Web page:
That’s in part because on a national level, comprehensive data for police shootings and any subsequent legal actions are hard to come by, as no federal database for such incidents exists. In Mississippi, the state’s Bureau of Investigations investigates these shootings at the request of other officials, Department of Public Safety spokesperson Warren Strain said, but no law requires that they conduct such reviews uniformly across the state.
The Mississippi Prosecutors Association has no official position on whether or not district attorneys should recuse themselves in officer-involved shooting incidents, according to John Herzog, an assistant D.A. in Greenville and the association’s president.
The decision rests solely in the hands of the state’s 22 elected district attorneys, Herzog said.
“I can say that most District Attorneys believe that an independent agency should investigate the cases and present the findings to the grand jury,” Herzog wrote in an email.
Though state law does not mandate the attorney general’s office take on cases that a district attorney cannot, Hood’s office has not refused any local D.A.s who have brought cases to the office due to a conflict of interest, according to spokesperson Margaret Ann Morgan.
Morgan said that in 2014, the office also received a 2015 case in Pike County before a judge reassigned the case to the Copiah County district attorney. And in 2014, the attorney general’s office prosecuted a manslaughter case against a former Bolivar County sheriff’s deputy, Walter Grant, after a request for assistance from the Bolivar County D.A.
That case, in which Grant was accused of shooting a man in the back of the head following a chase, resulted in two mistrials and was handed over in 2015 to the Federal Bureau of Investigation. Grant now faces a federal charge for planting a weapon at a crime scene to justify a fatal shooting.
One district attorney who has never asked the Attorney General’s office to take on an officer-involved shooting case is Hinds County’s Robert Shuler Smith, whose jurisdiction has seen a slew of such shootings in a little over a year. (In 2015, Soros’ Mississippi Safety and Justice PAC backed only two races in the state: Colom’s, and Smith’s re-election campaign.)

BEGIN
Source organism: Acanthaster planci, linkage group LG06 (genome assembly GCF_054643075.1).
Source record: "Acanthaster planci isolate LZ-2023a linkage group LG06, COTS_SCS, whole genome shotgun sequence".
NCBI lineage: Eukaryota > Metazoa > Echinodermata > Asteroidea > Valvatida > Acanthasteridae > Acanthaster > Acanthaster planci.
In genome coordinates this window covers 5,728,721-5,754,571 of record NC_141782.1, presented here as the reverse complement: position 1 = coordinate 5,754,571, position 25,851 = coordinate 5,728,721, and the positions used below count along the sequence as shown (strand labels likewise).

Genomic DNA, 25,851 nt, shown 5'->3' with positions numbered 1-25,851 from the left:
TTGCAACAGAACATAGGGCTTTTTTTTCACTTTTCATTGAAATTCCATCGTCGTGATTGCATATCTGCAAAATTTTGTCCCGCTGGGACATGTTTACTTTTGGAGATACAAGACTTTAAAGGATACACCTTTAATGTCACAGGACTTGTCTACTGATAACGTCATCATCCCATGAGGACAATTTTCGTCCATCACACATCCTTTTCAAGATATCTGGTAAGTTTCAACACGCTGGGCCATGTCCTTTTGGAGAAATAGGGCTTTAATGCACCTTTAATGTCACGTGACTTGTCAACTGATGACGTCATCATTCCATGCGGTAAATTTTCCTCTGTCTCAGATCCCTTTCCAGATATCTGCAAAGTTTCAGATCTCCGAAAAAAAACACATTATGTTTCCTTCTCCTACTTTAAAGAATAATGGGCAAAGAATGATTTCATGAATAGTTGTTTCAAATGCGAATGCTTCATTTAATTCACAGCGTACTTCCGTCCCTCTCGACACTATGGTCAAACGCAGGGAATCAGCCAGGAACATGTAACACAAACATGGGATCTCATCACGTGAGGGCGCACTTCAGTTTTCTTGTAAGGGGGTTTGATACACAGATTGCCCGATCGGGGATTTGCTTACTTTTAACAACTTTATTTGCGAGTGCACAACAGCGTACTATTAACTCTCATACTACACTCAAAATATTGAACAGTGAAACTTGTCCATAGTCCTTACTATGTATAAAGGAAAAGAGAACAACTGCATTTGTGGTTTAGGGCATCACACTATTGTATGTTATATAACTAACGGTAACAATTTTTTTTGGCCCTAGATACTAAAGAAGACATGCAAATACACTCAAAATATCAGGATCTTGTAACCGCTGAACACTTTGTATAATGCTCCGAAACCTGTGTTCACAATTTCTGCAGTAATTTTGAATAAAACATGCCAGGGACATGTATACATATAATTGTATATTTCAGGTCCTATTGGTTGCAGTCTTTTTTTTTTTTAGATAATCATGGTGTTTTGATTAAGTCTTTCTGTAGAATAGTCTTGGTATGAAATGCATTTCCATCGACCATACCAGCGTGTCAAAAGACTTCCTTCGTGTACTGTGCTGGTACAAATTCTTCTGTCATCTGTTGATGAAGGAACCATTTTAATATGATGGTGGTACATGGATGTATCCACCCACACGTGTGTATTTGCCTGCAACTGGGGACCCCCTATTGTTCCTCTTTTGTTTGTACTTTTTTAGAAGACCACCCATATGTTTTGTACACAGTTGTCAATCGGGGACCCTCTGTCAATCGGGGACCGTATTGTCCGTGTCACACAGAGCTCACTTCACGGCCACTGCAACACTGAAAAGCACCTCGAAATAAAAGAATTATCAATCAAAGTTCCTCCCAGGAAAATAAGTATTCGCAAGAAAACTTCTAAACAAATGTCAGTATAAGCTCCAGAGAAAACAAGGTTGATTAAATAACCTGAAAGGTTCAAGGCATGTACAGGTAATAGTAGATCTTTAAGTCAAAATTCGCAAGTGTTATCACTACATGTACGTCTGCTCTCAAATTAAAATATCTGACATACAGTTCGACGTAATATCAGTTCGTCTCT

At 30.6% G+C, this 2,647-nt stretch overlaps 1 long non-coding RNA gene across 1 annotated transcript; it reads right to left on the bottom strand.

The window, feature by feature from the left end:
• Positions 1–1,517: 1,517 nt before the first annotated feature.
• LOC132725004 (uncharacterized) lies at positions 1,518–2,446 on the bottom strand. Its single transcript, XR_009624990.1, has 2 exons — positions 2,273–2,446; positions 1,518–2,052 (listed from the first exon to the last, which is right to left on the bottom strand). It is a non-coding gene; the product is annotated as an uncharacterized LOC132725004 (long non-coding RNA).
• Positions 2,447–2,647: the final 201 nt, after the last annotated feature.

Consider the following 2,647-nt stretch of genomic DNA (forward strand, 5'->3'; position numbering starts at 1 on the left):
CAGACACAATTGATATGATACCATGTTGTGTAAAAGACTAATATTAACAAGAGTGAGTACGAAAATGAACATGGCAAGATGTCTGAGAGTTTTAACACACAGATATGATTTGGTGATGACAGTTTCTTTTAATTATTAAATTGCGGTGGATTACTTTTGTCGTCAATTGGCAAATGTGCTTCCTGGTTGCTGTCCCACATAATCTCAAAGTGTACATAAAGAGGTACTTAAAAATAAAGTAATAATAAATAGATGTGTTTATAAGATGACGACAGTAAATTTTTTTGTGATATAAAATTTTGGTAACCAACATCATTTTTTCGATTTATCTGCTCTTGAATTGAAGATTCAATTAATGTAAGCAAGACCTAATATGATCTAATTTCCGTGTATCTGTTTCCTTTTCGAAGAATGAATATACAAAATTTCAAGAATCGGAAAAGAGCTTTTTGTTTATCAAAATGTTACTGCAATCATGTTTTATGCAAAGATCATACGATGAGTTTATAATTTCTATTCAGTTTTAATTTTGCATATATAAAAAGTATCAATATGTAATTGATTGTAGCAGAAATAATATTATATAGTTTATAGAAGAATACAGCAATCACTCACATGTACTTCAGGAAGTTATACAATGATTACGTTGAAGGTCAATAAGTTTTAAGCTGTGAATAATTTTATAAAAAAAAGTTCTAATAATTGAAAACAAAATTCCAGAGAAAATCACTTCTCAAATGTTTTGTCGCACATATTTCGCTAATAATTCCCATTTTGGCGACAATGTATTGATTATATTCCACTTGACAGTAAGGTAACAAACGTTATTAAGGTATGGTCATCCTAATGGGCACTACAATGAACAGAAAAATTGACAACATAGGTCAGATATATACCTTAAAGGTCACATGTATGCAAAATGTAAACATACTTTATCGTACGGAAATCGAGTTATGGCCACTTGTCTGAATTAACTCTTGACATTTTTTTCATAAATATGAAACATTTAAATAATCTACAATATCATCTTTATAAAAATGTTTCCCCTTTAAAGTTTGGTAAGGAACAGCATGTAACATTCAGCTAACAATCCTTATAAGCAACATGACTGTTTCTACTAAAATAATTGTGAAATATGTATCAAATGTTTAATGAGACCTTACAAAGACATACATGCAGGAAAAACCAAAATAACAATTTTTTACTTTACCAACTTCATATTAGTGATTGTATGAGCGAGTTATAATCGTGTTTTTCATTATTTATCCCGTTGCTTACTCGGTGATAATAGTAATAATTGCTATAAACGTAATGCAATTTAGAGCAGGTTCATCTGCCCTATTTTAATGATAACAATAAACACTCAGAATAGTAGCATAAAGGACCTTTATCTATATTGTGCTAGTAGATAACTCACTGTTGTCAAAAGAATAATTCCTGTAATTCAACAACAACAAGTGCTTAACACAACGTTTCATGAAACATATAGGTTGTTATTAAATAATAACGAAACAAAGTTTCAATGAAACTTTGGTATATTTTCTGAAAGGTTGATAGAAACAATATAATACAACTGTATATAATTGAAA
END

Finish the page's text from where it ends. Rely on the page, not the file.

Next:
This spring, Jackson’s city council voted to officially hand all officer-involved shooting investigations to MBI, and Mayor Chokwe A. Lumumba has since established a task force which is now drafting policy recommendations for what information the city releases following an officer-involved shooting, including the name of the officer. Smith told attendees at one task force meeting that in his decade-long tenure as D.A., he did not remember any officers ever being indicted for an officer-involved shooting, the Jackson Free Press reported in June. Smith did not respond to multiple requests for comment from Mississippi Today.
Of course, indictments and convictions don’t necessarily equate to justice, experts say. But police shootings, which disproportionately affect people of color, rarely lead to the prosecutions and convictions of officers.
In recent years, lawmakers in several states, including Missouri and New Jersey, have introduced legislation requiring special prosecutors in officer-involved shootings or deaths. New York Gov. Andrew Cuomo signed an executive order in 2015 appointing the state’s attorney general as special prosecutor in some cases of civilian deaths involving police officers.
Two bills, one by Rep. Jeramey Anderson, D-Moss Point, in 2017 and the other by Sen. Juan Barnett, D-Heidelberg, in 2018 called for the Mississippi Bureau of Investigations to look into all officer-involved deaths and for the attorney general’s office to handle all such prosecutions. Both bills died in committee.
Although the state Association of Chiefs of Police has no position on such a policy, its director Ken Winter, said that D.A.s are elected to do their jobs and shouldn’t “cherry pick” cases, but understands why a district attorney might see a conflict of interest given the amount of time they spend with officers. More important is that the investigation itself is conducted objectively by a third party, Winter added.
“We just want honesty and objectivity,” Winter, who has also served as Indianola’s police chief, said. “That’s it. It doesn’t make any difference who does it.”